While there is much to be learned about the alleged Pentagon leaker, reports suggest that suspect Jack Teixeira was driven by a desire to impress friends he made on the social media platform Discord.
Will that make a difference as the case progresses?
Teixeira, a 21-year-old member of the Massachusetts Air National Guard, was arrested last week and charged with unauthorized holding and transmission of national defense information and fraudulent storage of classified information.
The charges carry a maximum of 15 years in prison. Teixeira has yet to file a plea.
Brandon Van Grack, a former Justice Department national security attorney, said what he has noticed about the case so far is the alleged motive. Unlike previous individuals associated with exposing national security and military secrets, including Edward Snowden or Chelsea Manning, Teixeira does not appear to have been motivated by ideologies or a sense of duty to inform the public.
“We’re far more familiar with individuals who appear to be whistleblowers or have a motive to disclose behavior they disagree with, and that’s not the case here,” Van Grack told ABC News.
The Washington Post interviewed a friend of Teixeira’s, who described his motives as wanting to share the information he knew with a small private chat room whose members bonded over their love of video games.
A Discord user who claimed to be a longtime member of the Discord server where Teixeira is accused of sharing the classified information similarly told ABC News that Teixeira was not interested in “clout” or winning arguments and “just wanted us to be informed ahead of the news cycle.”
However, Van Grack said the motive has no major implications for the law or the case the US government will bring against Teixeira.
“Even if you don’t intend to harm national security interests, the bottom line is that you’ve revealed it to an infinite number of people and that’s how the damage is done,” he said.
Steve Stransky, an attorney who previously served as senior counsel in the Department of Homeland Security’s Intelligence Law Division, argued that a person in Teixeira’s position would know that the leak of sensitive information could harm the US
Stransky said once a person achieved the level of security clearance that Teixeira had, they would have received routine training and educational materials warning them of the harm that could result from that information ending up in the hands of unauthorized third parties.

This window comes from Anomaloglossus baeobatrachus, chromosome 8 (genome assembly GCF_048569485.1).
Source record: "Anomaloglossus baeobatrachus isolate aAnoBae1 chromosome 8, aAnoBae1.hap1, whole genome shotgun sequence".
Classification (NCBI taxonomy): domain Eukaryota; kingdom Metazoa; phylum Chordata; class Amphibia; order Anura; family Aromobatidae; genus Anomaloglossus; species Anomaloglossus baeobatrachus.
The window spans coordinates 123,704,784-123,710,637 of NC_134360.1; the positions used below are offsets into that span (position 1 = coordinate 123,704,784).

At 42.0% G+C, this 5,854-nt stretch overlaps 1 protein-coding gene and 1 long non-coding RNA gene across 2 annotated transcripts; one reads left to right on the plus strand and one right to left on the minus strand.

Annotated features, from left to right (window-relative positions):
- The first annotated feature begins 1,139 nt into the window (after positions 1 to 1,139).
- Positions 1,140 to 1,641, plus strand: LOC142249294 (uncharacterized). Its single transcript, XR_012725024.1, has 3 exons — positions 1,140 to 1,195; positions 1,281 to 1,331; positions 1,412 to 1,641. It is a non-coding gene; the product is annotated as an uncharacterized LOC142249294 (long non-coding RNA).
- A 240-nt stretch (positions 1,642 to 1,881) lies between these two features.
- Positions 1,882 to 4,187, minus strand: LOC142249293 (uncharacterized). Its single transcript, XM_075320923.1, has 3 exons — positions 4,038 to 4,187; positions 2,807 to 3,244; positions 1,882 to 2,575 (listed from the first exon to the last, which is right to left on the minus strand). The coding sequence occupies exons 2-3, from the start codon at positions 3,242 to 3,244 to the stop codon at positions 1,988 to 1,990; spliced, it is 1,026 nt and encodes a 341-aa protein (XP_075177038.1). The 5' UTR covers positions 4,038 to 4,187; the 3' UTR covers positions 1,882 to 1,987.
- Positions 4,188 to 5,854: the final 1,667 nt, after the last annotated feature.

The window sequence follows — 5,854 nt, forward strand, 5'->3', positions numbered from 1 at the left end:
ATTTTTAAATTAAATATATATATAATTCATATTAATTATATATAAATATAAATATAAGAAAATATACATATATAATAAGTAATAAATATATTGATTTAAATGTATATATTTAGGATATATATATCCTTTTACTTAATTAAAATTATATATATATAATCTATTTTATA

“Even though his motive was not to have an adverse impact on US foreign policy and national security, it was pretty clear that doing so could have the intended results,” Stransky told ABC News.
Federal prosecutors said in the 11-page criminal complaint that Teixeira had a high-level top secret clearance known as Top Secret — Sensitive Compartmented Information.
Teixeira should have signed a “binding non-disclosure agreement for life, acknowledging that unauthorized disclosure of proprietary information could result in criminal charges,” according to FBI Special Agent Patrick Lückenhoff.
Questions have been raised about how the junior aviator who provided IT support for the 102nd Intelligence Wing had such a high-level security clearance. The Air Force has launched its own investigation into how Teixeira could have accessed the classified documents he allegedly posted online.
The criminal complaint alleged that Teixeira, while not making any claims about the motive, even used his top-secret clearance to search for the word “leak” on April 6, around the time the media started talking about it to report the unauthorized disclosure of documents.
Attorney General Merrick Garland declined to divulge further details of the case on Friday, but stressed the importance of national security, telling reporters, “We intend to broadcast this message.”
Teixeira was scheduled to return to court for a custody hearing on Wednesday, but a federal judge granted his team’s request for a delay of more time to consider arguments supporting his federal custody.